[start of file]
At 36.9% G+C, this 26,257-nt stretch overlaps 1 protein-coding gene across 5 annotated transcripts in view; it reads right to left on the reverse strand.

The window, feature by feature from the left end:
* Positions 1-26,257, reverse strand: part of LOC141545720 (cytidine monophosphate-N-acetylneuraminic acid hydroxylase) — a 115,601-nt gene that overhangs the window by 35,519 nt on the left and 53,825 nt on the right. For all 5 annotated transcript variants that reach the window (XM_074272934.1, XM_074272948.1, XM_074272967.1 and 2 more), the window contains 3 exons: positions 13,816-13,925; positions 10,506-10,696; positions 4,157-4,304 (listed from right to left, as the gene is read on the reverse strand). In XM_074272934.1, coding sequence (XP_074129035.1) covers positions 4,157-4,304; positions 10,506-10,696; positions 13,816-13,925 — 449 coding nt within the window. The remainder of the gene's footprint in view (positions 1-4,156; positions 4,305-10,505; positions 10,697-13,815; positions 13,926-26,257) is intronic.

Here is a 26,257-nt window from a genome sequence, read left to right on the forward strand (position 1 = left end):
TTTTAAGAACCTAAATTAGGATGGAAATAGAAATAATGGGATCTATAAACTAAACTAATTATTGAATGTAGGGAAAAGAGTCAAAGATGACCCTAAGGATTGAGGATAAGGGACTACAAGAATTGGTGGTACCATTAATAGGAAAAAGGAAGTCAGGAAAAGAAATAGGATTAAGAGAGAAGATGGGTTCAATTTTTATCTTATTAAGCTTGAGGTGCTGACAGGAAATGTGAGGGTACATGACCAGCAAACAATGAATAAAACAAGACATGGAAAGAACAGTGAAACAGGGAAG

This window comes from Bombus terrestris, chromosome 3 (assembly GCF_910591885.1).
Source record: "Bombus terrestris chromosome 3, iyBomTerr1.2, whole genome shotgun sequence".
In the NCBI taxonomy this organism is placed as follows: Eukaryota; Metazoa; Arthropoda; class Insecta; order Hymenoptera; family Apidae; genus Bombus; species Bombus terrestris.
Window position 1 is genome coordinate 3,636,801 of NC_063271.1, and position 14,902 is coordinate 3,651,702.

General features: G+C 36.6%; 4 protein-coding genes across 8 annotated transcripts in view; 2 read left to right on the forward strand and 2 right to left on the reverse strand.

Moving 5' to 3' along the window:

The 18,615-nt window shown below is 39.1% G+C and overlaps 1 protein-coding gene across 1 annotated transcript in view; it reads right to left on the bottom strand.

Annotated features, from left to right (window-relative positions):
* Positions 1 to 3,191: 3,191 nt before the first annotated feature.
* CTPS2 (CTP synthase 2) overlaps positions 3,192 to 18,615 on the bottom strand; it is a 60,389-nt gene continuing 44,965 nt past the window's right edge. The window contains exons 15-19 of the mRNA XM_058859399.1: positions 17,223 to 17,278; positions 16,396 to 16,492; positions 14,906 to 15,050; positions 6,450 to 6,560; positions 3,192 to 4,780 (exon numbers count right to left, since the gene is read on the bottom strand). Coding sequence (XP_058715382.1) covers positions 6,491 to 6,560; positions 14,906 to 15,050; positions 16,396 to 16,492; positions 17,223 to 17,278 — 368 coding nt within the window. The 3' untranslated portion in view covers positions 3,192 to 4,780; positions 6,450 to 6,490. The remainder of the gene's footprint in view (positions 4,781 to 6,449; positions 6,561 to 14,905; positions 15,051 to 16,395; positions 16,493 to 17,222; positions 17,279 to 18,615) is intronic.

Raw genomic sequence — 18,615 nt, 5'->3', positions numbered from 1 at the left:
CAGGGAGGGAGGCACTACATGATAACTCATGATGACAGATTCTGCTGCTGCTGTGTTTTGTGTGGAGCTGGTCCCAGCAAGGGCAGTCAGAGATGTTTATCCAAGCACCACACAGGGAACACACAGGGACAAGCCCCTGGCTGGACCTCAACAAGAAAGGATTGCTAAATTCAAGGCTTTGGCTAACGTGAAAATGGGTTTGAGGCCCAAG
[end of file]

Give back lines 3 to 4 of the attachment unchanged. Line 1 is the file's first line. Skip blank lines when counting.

* Positions 1-26,257, reverse strand: part of LOC141545720 (cytidine monophosphate-N-acetylneuraminic acid hydroxylase) — a 115,601-nt gene that overhangs the window by 35,519 nt on the left and 53,825 nt on the right. For all 5 annotated transcript variants that reach the window (XM_074272934.1, XM_074272948.1, XM_074272967.1 and 2 more), the window contains 3 exons: positions 13,816-13,925; positions 10,506-10,696; positions 4,157-4,304 (listed from right to left, as the gene is read on the reverse strand). In XM_074272934.1, coding sequence (XP_074129035.1) covers positions 4,157-4,304; positions 10,506-10,696; positions 13,816-13,925 — 449 coding nt within the window. The remainder of the gene's footprint in view (positions 1-4,156; positions 4,305-10,505; positions 10,697-13,815; positions 13,926-26,257) is intronic.

Here is a 26,257-nt window from a genome sequence, read left to right on the forward strand (position 1 = left end):